Window Glazing Tip {Video}

I have a quick tip you need to know if you’re going to do some window glazing. After you get your windows glazed you’ll likely have an oily residue all over the glass from the putty. If you wait an hour or two this residue will dry and be very difficult to remove. Many glaziers use whiting to clean their glass, but I use something cheaper and easier to find.

Check out my video tutorial below for an easy way to get your windows cleaned and ready for paint. As a bonus, this tip will save you from possibly messing up your perfect putty in the cleaning process!

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by Scott Sidler

I'm a historic preservationist and author. I help old house lovers understand & restore their homes so they can enjoy the history and character that surrounds them more everyday! When not working, writing or teaching about old houses I spend most of my time fixing up my own 1929 bungalow with my wife Delores and son Charley.

http://www.austinhomerestorations.com

5 comments

  1. Pat on said:

    Scott, so nice to find old home enthusiast, especially for old windows which, admittedly, are supremely functional by design, but hard to love!

    Most have well considered weather stripping, and provide relatively weather-tite protection, especially if they have been protected by double hung aluminum storm windows with screens – the old triple track storms, remember. All parts seem superior to today’s construction, but replacement parts are hard to come by. Perhaps 3D printing may make inroads into some various parts?

    Despite so many still around, care of antique windows seems to be a dying art, especially where cord replacement of upper sashes seems so difficult. Our forebears put considerable thought into how to properly construct windows for most types of weather, and function, just like they did the Constitution and Bill of Rights. Yet, it is an unloved industry, suffering from neglect.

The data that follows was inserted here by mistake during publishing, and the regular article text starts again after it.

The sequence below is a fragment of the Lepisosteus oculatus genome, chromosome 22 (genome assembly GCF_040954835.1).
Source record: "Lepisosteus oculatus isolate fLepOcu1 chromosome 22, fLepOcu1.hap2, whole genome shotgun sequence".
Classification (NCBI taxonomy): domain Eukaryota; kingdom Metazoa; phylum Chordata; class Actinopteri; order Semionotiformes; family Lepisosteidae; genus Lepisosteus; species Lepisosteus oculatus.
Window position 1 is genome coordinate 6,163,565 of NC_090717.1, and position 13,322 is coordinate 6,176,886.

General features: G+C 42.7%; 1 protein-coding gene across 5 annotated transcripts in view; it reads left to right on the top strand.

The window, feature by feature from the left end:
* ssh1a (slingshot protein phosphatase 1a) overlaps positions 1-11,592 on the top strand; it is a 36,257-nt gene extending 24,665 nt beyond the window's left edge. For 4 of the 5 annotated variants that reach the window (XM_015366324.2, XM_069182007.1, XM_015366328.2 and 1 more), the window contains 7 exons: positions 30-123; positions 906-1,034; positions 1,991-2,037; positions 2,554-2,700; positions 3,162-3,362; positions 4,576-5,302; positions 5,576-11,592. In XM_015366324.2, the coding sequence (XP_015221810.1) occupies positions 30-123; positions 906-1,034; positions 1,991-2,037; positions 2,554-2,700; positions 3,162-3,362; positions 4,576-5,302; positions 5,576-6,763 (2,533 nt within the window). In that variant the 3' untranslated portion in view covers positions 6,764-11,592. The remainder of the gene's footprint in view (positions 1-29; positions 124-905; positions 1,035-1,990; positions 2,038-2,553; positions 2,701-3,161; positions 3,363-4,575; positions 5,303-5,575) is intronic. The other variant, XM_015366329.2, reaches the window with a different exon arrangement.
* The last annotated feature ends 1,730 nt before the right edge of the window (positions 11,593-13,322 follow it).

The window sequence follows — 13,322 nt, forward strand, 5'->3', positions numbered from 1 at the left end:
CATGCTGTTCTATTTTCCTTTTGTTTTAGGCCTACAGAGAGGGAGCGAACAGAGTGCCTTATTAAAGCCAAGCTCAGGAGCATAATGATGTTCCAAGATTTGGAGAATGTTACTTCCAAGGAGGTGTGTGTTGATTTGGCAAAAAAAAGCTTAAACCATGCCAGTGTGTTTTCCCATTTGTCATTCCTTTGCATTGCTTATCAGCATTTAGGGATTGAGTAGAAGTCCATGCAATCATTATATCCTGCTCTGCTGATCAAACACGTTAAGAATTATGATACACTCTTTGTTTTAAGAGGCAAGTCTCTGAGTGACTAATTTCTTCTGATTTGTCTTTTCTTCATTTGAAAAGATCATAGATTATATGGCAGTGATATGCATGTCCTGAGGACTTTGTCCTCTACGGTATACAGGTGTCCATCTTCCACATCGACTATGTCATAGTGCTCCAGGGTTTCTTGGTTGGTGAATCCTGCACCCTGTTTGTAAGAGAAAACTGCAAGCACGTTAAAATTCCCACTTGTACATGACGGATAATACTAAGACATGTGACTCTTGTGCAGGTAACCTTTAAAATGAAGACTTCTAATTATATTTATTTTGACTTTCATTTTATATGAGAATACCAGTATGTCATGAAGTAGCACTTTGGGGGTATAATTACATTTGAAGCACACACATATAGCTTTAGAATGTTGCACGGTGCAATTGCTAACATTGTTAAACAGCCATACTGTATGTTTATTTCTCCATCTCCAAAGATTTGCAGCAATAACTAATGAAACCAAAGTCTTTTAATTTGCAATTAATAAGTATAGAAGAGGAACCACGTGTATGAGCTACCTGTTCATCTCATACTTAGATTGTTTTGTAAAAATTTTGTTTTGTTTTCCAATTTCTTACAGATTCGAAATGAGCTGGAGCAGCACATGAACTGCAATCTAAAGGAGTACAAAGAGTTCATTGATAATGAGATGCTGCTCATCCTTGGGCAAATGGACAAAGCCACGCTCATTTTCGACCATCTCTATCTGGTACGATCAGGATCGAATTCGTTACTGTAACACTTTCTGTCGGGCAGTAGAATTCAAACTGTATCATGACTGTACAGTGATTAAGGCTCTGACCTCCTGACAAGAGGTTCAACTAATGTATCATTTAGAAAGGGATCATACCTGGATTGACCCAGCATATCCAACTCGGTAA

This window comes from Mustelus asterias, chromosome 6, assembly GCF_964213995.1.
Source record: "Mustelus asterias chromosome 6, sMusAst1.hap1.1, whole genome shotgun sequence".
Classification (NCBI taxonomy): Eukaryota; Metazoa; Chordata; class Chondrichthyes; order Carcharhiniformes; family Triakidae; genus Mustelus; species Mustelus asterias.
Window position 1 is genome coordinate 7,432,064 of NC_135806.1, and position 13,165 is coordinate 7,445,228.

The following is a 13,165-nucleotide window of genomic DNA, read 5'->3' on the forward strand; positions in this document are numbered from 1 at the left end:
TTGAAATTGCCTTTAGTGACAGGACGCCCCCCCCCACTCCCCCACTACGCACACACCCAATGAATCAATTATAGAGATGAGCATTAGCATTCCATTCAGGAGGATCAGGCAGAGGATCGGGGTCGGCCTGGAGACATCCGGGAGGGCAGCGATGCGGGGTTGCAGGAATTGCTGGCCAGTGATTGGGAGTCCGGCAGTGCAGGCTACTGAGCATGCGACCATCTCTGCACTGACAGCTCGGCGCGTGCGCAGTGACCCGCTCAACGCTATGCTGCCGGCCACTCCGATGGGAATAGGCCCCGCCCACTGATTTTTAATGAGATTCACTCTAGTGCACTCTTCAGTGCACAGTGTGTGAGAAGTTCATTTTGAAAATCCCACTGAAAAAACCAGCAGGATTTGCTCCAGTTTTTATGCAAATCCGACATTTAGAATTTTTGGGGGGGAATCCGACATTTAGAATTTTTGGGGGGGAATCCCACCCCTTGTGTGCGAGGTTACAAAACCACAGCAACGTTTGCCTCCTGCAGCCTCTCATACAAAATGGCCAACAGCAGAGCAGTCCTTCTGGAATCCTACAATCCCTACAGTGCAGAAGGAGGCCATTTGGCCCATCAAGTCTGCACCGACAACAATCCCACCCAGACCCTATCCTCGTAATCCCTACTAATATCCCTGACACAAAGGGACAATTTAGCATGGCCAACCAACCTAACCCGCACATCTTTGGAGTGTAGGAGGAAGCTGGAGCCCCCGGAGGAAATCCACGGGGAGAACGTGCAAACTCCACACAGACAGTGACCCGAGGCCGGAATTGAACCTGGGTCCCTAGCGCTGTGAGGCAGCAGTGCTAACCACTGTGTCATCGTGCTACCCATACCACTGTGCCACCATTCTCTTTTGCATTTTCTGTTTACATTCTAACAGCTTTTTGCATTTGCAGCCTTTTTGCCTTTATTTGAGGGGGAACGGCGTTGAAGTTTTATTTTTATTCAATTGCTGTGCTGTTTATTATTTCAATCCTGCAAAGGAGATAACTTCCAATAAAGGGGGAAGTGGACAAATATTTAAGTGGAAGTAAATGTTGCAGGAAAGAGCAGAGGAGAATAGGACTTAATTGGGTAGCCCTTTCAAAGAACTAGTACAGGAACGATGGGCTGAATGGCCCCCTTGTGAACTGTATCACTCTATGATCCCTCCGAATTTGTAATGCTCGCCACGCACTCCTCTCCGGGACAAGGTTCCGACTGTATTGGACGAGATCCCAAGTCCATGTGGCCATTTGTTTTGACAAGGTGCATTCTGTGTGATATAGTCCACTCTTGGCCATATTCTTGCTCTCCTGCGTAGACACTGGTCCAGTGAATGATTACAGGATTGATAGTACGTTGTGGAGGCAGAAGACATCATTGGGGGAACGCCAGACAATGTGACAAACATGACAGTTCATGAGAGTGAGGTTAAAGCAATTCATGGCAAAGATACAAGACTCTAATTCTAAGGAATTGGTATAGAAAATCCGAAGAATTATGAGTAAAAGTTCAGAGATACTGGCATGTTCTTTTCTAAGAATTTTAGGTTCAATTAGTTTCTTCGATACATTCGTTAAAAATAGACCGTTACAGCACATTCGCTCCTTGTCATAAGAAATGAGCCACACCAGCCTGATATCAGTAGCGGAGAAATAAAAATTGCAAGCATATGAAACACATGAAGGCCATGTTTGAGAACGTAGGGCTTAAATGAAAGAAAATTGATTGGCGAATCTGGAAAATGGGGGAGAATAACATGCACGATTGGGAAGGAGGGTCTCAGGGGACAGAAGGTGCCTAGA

Homeowner clinics and sales training could revive it, and offer good, well paying jobs for many, many Americans – if only we believed in ourselves, and our forebears. That, too, seems to be a dying art.

  2. Mike M. on said:

    I just came across your website on this page searching for “window glazing tips”, as I am repairing a couple of windows with multiple pieces of triangle and diamond shaped pieces of glass, and I find it slow and difficult to make it look good.
    One problem I have is that the putty often “pulls up” and leaves an uneven surface. Is that from pushing too hard, not hard enough, the putty too dry, too oily?
    If the surface is uneven, can one go over it after it has skinned over some, so one can shape it but not disturb the surface?
    I saw another person’s blog mention that they use oil base stain killer over putty more or less after they finish and that they can then paint over that, without waiting 7-10 days. Ever heard of that?
    Both windows are hinged and open either out or in. I see where you say do not paint top, bottom, and sides of a typical window, but what about windows that are not slide up and down?
    I am in the midst of ongoing deferred maintenance and restoration of our ~1895 Queen Anne Victorian and will devour your site in the coming days and weeks.

  3. Great idea, Scott! Not only cheaper than whiting, but most DIYer’s probably have a bag of sheetrock compound laying around anyway!

    • That’s the idea! Why pay more when you don’t have to? :)

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